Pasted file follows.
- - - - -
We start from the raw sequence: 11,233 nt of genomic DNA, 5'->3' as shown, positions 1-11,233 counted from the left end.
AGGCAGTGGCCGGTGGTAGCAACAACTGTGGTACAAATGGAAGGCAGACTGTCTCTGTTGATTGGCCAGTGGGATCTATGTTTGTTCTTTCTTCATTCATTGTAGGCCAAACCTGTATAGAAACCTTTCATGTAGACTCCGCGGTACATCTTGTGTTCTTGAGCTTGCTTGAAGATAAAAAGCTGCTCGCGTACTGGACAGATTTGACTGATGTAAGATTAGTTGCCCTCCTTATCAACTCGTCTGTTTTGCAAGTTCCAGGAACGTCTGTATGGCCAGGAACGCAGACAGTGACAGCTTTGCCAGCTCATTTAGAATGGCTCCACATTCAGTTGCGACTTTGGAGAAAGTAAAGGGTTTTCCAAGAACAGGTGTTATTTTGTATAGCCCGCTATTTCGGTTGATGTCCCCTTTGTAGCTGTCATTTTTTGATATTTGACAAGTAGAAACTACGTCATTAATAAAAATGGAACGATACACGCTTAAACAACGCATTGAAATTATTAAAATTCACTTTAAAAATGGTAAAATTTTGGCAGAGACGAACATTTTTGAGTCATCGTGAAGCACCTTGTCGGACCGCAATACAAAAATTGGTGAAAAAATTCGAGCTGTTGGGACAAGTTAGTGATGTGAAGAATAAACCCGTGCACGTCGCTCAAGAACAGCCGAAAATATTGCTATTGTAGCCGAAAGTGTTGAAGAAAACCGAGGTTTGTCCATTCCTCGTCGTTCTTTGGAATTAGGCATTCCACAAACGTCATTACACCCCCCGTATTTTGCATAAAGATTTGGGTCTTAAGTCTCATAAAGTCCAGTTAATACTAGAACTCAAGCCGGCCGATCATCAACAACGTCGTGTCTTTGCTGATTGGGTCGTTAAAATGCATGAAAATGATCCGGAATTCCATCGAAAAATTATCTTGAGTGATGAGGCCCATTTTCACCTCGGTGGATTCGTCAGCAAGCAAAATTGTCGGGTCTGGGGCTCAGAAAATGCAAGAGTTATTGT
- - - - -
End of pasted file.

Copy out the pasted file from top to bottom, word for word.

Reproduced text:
We start from the raw sequence: 11,233 nt of genomic DNA, 5'->3' as shown, positions 1-11,233 counted from the left end.
AGGCAGTGGCCGGTGGTAGCAACAACTGTGGTACAAATGGAAGGCAGACTGTCTCTGTTGATTGGCCAGTGGGATCTATGTTTGTTCTTTCTTCATTCATTGTAGGCCAAACCTGTATAGAAACCTTTCATGTAGACTCCGCGGTACATCTTGTGTTCTTGAGCTTGCTTGAAGATAAAAAGCTGCTCGCGTACTGGACAGATTTGACTGATGTAAGATTAGTTGCCCTCCTTATCAACTCGTCTGTTTTGCAAGTTCCAGGAACGTCTGTATGGCCAGGAACGCAGACAGTGACAGCTTTGCCAGCTCATTTAGAATGGCTCCACATTCAGTTGCGACTTTGGAGAAAGTAAAGGGTTTTCCAAGAACAGGTGTTATTTTGTATAGCCCGCTATTTCGGTTGATGTCCCCTTTGTAGCTGTCATTTTTTGATATTTGACAAGTAGAAACTACGTCATTAATAAAAATGGAACGATACACGCTTAAACAACGCATTGAAATTATTAAAATTCACTTTAAAAATGGTAAAATTTTGGCAGAGACGAACATTTTTGAGTCATCGTGAAGCACCTTGTCGGACCGCAATACAAAAATTGGTGAAAAAATTCGAGCTGTTGGGACAAGTTAGTGATGTGAAGAATAAACCCGTGCACGTCGCTCAAGAACAGCCGAAAATATTGCTATTGTAGCCGAAAGTGTTGAAGAAAACCGAGGTTTGTCCATTCCTCGTCGTTCTTTGGAATTAGGCATTCCACAAACGTCATTACACCCCCCGTATTTTGCATAAAGATTTGGGTCTTAAGTCTCATAAAGTCCAGTTAATACTAGAACTCAAGCCGGCCGATCATCAACAACGTCGTGTCTTTGCTGATTGGGTCGTTAAAATGCATGAAAATGATCCGGAATTCCATCGAAAAATTATCTTGAGTGATGAGGCCCATTTTCACCTCGGTGGATTCGTCAGCAAGCAAAATTGTCGGGTCTGGGGCTCAGAAAATGCAAGAGTTATTGT